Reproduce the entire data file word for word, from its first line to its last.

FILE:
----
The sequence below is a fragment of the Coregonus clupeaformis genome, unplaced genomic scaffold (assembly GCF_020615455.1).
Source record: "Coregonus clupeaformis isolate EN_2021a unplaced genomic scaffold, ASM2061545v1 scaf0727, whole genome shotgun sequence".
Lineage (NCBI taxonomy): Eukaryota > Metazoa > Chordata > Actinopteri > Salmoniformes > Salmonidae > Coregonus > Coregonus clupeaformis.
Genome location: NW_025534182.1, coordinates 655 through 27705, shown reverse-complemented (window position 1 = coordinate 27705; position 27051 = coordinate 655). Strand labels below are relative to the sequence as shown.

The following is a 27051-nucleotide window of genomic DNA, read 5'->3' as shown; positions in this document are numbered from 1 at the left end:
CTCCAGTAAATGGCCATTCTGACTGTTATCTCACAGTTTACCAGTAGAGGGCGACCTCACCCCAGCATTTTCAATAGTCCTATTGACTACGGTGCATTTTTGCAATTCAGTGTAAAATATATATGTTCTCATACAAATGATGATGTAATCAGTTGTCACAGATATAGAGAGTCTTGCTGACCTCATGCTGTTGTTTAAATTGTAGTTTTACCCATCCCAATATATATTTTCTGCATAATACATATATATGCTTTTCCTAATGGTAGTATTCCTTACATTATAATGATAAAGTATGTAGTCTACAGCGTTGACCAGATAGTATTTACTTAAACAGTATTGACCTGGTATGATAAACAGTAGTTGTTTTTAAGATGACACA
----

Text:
The sequence below is a fragment of the Coregonus clupeaformis genome, unplaced genomic scaffold (assembly GCF_020615455.1).
Source record: "Coregonus clupeaformis isolate EN_2021a unplaced genomic scaffold, ASM2061545v1 scaf0727, whole genome shotgun sequence".
Lineage (NCBI taxonomy): Eukaryota > Metazoa > Chordata > Actinopteri > Salmoniformes > Salmonidae > Coregonus > Coregonus clupeaformis.
Genome location: NW_025534182.1, coordinates 655 through 27705, shown reverse-complemented (window position 1 = coordinate 27705; position 27051 = coordinate 655). Strand labels below are relative to the sequence as shown.

The following is a 27051-nucleotide window of genomic DNA, read 5'->3' as shown; positions in this document are numbered from 1 at the left end:
CTCCAGTAAATGGCCATTCTGACTGTTATCTCACAGTTTACCAGTAGAGGGCGACCTCACCCCAGCATTTTCAATAGTCCTATTGACTACGGTGCATTTTTGCAATTCAGTGTAAAATATATATGTTCTCATACAAATGATGATGTAATCAGTTGTCACAGATATAGAGAGTCTTGCTGACCTCATGCTGTTGTTTAAATTGTAGTTTTACCCATCCCAATATATATTTTCTGCATAATACATATATATGCTTTTCCTAATGGTAGTATTCCTTACATTATAATGATAAAGTATGTAGTCTACAGCGTTGACCAGATAGTATTTACTTAAACAGTATTGACCTGGTATGATAAACAGTAGTTGTTTTTAAGATGACACA